Continuing the series I began a few days back exploring the philosophical divide between Left and Right, herewith installment #2.
Continuing right where I left off, what libertarians understand about the defects of traditional conservatism is that it has difficulty applying the appreciation of a “transcendent moral order” to the practical world of modernization that constantly undermines authority, tradition, and existing orders of things, whether it be WalMart supplanting the shopkeepers of small town Main Street, working women changing the structure of both workplace and home, or the prospect of gay unions. A conservatism more serious about confronting the maelstrom of modernity would modify the previous definition and attempt to understand itself as attempting to defend the unchanging ground of changing experience.
At this point a crucial fault line between left and right begins to come into focus, and it corresponds to the classical distinction between nature and convention. Conservatives harken to nature, especially human nature, which they we understand to be mostly fixed in important respects. The relative fixity of human nature prescribes limits to human freedom and bounds to social structures. These limits and boundaries are neither self-evident nor unchanging, but must be discovered, a slow process not easily understood or modified at will. Conservatives see authority and tradition as guardians of hard-won knowledge—knowledge not always susceptible of explanation or restatement, whose origins are often half-forgotten or completely forgotten. G.K. Chesterton’s remark that “tradition is the democracy of the dead” is the essence of Edmund Burke rendered in journalistic shorthand.
Right away a significant difficulty arises. While conservatives seek to anchor social structures in harmony with a transcendent moral order as manifested in human nature, tradition and authority are mostly conventional things. And liberalism can also make a valid claim on human nature as its home ground, too; the contemporary concepts of human rights or individual rights first develops as natural rights in the 17th and 18th centuries. The liberal differs from the conservative in his emphasis on challenging conventions or conventional constraints to individual self-fulfillment—an imperative that derives equally from the logic of human nature. This difficulty explains why the Declaration of Independence can be read as both a liberal and as a conservative document; the Declaration justifies revolution (“the right of the people to alter or abolish” forms of government) but also advises moderation (“Governments long established should not be changed for light and transient causes”). Like literal fault lines, the fault line between nature and convention runs in both directions. Is there a way of sorting this out more intelligibly?
The left-right divide begins to become more comprehensible when differing understandings of individual liberty and its political postulates are probed further. The starting point of liberalism offered here (individuals should be free to pursue their self-chosen purposes) leads liberals to challenge conventions that constrain individual autonomy—to “question authority” in the popular graffiti. The logical consequence of the imperative to expand the domain of individual autonomy naturally compels liberalism to be reformist, to embrace progress as the essential process to accomplish reform, and to employ reason to guide the progressive reform process. Above all, the imperative of individual autonomy necessarily places the principle of equality at the center of liberal thought. Conventional social structures that maintain artificial or arbitrary inequalities between individuals attract the most ire from reform liberalism, because such inequalities constrain or reduce the sum total of individual self-fulfillment across society. These four postulates of liberalism find their apotheosis in the impressively argued synthesis of John Rawls.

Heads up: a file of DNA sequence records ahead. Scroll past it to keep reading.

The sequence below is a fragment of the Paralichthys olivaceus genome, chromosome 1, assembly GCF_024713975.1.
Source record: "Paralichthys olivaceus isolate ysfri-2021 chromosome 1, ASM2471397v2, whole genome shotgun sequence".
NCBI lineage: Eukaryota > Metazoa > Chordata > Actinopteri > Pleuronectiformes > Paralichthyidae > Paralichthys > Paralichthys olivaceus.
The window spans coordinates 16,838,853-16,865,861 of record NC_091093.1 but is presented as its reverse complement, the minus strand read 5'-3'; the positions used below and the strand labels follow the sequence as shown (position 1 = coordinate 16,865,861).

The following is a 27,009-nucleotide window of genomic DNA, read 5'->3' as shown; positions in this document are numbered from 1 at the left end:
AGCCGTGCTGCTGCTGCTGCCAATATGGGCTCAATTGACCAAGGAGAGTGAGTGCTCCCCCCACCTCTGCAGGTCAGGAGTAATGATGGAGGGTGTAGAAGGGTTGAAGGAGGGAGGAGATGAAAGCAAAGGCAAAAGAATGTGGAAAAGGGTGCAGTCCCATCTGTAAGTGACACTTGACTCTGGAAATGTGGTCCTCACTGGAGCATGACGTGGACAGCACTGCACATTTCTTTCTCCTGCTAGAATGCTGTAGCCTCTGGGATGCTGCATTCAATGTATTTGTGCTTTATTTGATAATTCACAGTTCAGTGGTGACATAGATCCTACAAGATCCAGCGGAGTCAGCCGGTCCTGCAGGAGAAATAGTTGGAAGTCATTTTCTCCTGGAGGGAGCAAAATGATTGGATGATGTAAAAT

The conservative has strong reservations about each of these postulates, and sometimes rejects them outright, partly because at root the conservative believes there are more inherent limits to individual autonomy than the liberal. This is one reason some conservatives use the term “ordered liberty” to distinguish a conservative perspective on individual freedom. Thomas Sowell’s serviceable shorthand for this distinction between right and left (in his book Conflict of Visions) is the “constrained” versus “unconstrained” vision of how the world works. At its purest or most extreme form, liberalism tends toward the belief that all or most constraints on humans are artificial and therefore illegitimate. The conservative is not sure reform necessarily represents progress, and is doubtful in any case that progress or reform, however understood, can be produced primarily through reason. John Dickinson, author of the famous “Letters from a Pennsylvania Farmer” at the time of the American Revolution, expressed the conservative disposition aptly:
Experience must be our only guide. Reason may mislead us. It was not Reason that discovered the singular and admirable mechanism of the British Constitution. It was not Reason that discovered or even could have discovered the odd and in the eye of those who are governed by reason, the absurd mode of trial by jury. Accidents probably produced these discoveries, and experience has given sanction to them. This then was our guide.
Abraham Lincoln’s similar formulation follows closely: “What is conservatism? Is it not adherence to the old and tried, against the new and untried?”
More on the subject of reason and equality in the next installment.